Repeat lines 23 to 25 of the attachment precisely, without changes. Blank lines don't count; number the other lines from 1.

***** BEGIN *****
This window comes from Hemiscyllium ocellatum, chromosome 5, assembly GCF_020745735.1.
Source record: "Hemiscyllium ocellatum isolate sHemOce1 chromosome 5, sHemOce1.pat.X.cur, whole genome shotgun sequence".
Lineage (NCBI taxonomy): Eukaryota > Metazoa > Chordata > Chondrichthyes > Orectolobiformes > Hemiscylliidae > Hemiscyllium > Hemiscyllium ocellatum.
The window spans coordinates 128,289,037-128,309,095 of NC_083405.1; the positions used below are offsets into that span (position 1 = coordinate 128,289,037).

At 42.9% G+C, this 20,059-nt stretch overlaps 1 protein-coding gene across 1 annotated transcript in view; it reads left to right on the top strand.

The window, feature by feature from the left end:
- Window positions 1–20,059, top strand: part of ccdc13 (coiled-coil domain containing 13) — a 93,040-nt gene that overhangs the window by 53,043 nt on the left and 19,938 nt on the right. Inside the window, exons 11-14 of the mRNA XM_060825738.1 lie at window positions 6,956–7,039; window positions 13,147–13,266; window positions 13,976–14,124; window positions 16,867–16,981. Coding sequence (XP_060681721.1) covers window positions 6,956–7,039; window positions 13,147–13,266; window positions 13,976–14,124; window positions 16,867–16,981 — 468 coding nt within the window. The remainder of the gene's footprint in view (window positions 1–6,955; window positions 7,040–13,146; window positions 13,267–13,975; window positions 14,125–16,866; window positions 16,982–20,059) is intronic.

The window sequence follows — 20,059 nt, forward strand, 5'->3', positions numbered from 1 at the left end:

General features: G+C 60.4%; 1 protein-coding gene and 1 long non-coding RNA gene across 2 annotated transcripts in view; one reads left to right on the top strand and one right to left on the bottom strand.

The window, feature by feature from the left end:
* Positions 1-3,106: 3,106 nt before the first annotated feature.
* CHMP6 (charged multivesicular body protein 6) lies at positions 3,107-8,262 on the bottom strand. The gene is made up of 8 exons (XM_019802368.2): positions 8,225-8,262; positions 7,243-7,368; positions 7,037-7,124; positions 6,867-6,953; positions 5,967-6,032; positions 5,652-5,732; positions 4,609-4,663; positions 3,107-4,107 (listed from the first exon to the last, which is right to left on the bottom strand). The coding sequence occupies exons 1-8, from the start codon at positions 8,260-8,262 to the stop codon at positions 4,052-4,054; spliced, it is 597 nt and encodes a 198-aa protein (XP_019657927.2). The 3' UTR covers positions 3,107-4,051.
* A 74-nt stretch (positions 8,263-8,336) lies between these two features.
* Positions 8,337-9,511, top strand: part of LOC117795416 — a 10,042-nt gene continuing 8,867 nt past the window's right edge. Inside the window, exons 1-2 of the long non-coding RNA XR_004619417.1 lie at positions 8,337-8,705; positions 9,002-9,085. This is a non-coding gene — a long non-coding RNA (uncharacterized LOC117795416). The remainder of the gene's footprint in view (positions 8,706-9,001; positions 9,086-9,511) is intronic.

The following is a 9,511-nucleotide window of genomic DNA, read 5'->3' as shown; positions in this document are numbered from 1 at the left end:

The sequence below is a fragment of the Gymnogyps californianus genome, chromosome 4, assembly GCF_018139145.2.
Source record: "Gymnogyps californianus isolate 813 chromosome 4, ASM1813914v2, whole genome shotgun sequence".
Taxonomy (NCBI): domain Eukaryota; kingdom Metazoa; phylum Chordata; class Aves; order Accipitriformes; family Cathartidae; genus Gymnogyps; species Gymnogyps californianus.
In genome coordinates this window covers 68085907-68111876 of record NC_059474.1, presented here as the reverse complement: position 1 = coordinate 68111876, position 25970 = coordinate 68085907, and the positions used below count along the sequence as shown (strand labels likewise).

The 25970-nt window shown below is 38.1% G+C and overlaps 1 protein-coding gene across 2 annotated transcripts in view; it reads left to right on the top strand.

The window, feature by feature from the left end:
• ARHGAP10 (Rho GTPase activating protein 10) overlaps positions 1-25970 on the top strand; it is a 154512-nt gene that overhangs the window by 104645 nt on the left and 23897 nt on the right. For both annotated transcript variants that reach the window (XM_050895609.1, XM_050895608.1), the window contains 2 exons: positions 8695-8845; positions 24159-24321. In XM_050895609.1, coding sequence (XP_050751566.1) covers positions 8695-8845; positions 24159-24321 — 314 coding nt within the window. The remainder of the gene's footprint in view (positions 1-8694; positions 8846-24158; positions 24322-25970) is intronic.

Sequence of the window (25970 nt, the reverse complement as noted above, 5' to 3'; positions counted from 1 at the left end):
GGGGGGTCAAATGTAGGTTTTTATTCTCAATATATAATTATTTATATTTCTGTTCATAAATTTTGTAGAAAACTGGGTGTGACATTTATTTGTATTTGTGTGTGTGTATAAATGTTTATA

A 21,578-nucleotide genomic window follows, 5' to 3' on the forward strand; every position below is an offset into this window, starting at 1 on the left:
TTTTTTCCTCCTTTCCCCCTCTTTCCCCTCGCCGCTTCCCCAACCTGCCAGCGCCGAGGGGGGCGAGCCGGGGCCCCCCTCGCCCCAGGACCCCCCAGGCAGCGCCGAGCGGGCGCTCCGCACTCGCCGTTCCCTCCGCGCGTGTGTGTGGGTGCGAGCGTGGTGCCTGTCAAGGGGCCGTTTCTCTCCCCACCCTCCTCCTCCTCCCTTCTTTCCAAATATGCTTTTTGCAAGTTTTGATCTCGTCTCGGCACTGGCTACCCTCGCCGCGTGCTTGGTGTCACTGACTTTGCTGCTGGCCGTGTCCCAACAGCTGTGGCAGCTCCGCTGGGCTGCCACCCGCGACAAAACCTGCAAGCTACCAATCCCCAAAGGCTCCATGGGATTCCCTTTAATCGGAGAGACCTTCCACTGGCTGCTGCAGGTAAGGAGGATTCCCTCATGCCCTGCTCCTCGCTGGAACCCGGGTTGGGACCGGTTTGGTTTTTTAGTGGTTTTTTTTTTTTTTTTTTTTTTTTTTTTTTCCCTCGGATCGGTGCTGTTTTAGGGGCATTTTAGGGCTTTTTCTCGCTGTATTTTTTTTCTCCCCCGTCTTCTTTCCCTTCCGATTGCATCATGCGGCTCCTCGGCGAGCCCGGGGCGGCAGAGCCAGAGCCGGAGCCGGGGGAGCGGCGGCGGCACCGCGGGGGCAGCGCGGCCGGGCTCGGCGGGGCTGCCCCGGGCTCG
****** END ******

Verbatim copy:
Sequence of the window (25970 nt, the reverse complement as noted above, 5' to 3'; positions counted from 1 at the left end):
GGGGGGTCAAATGTAGGTTTTTATTCTCAATATATAATTATTTATATTTCTGTTCATAAATTTTGTAGAAAACTGGGTGTGACATTTATTTGTATTTGTGTGTGTGTATAAATGTTTATA

A 21,578-nucleotide genomic window follows, 5' to 3' on the forward strand; every position below is an offset into this window, starting at 1 on the left: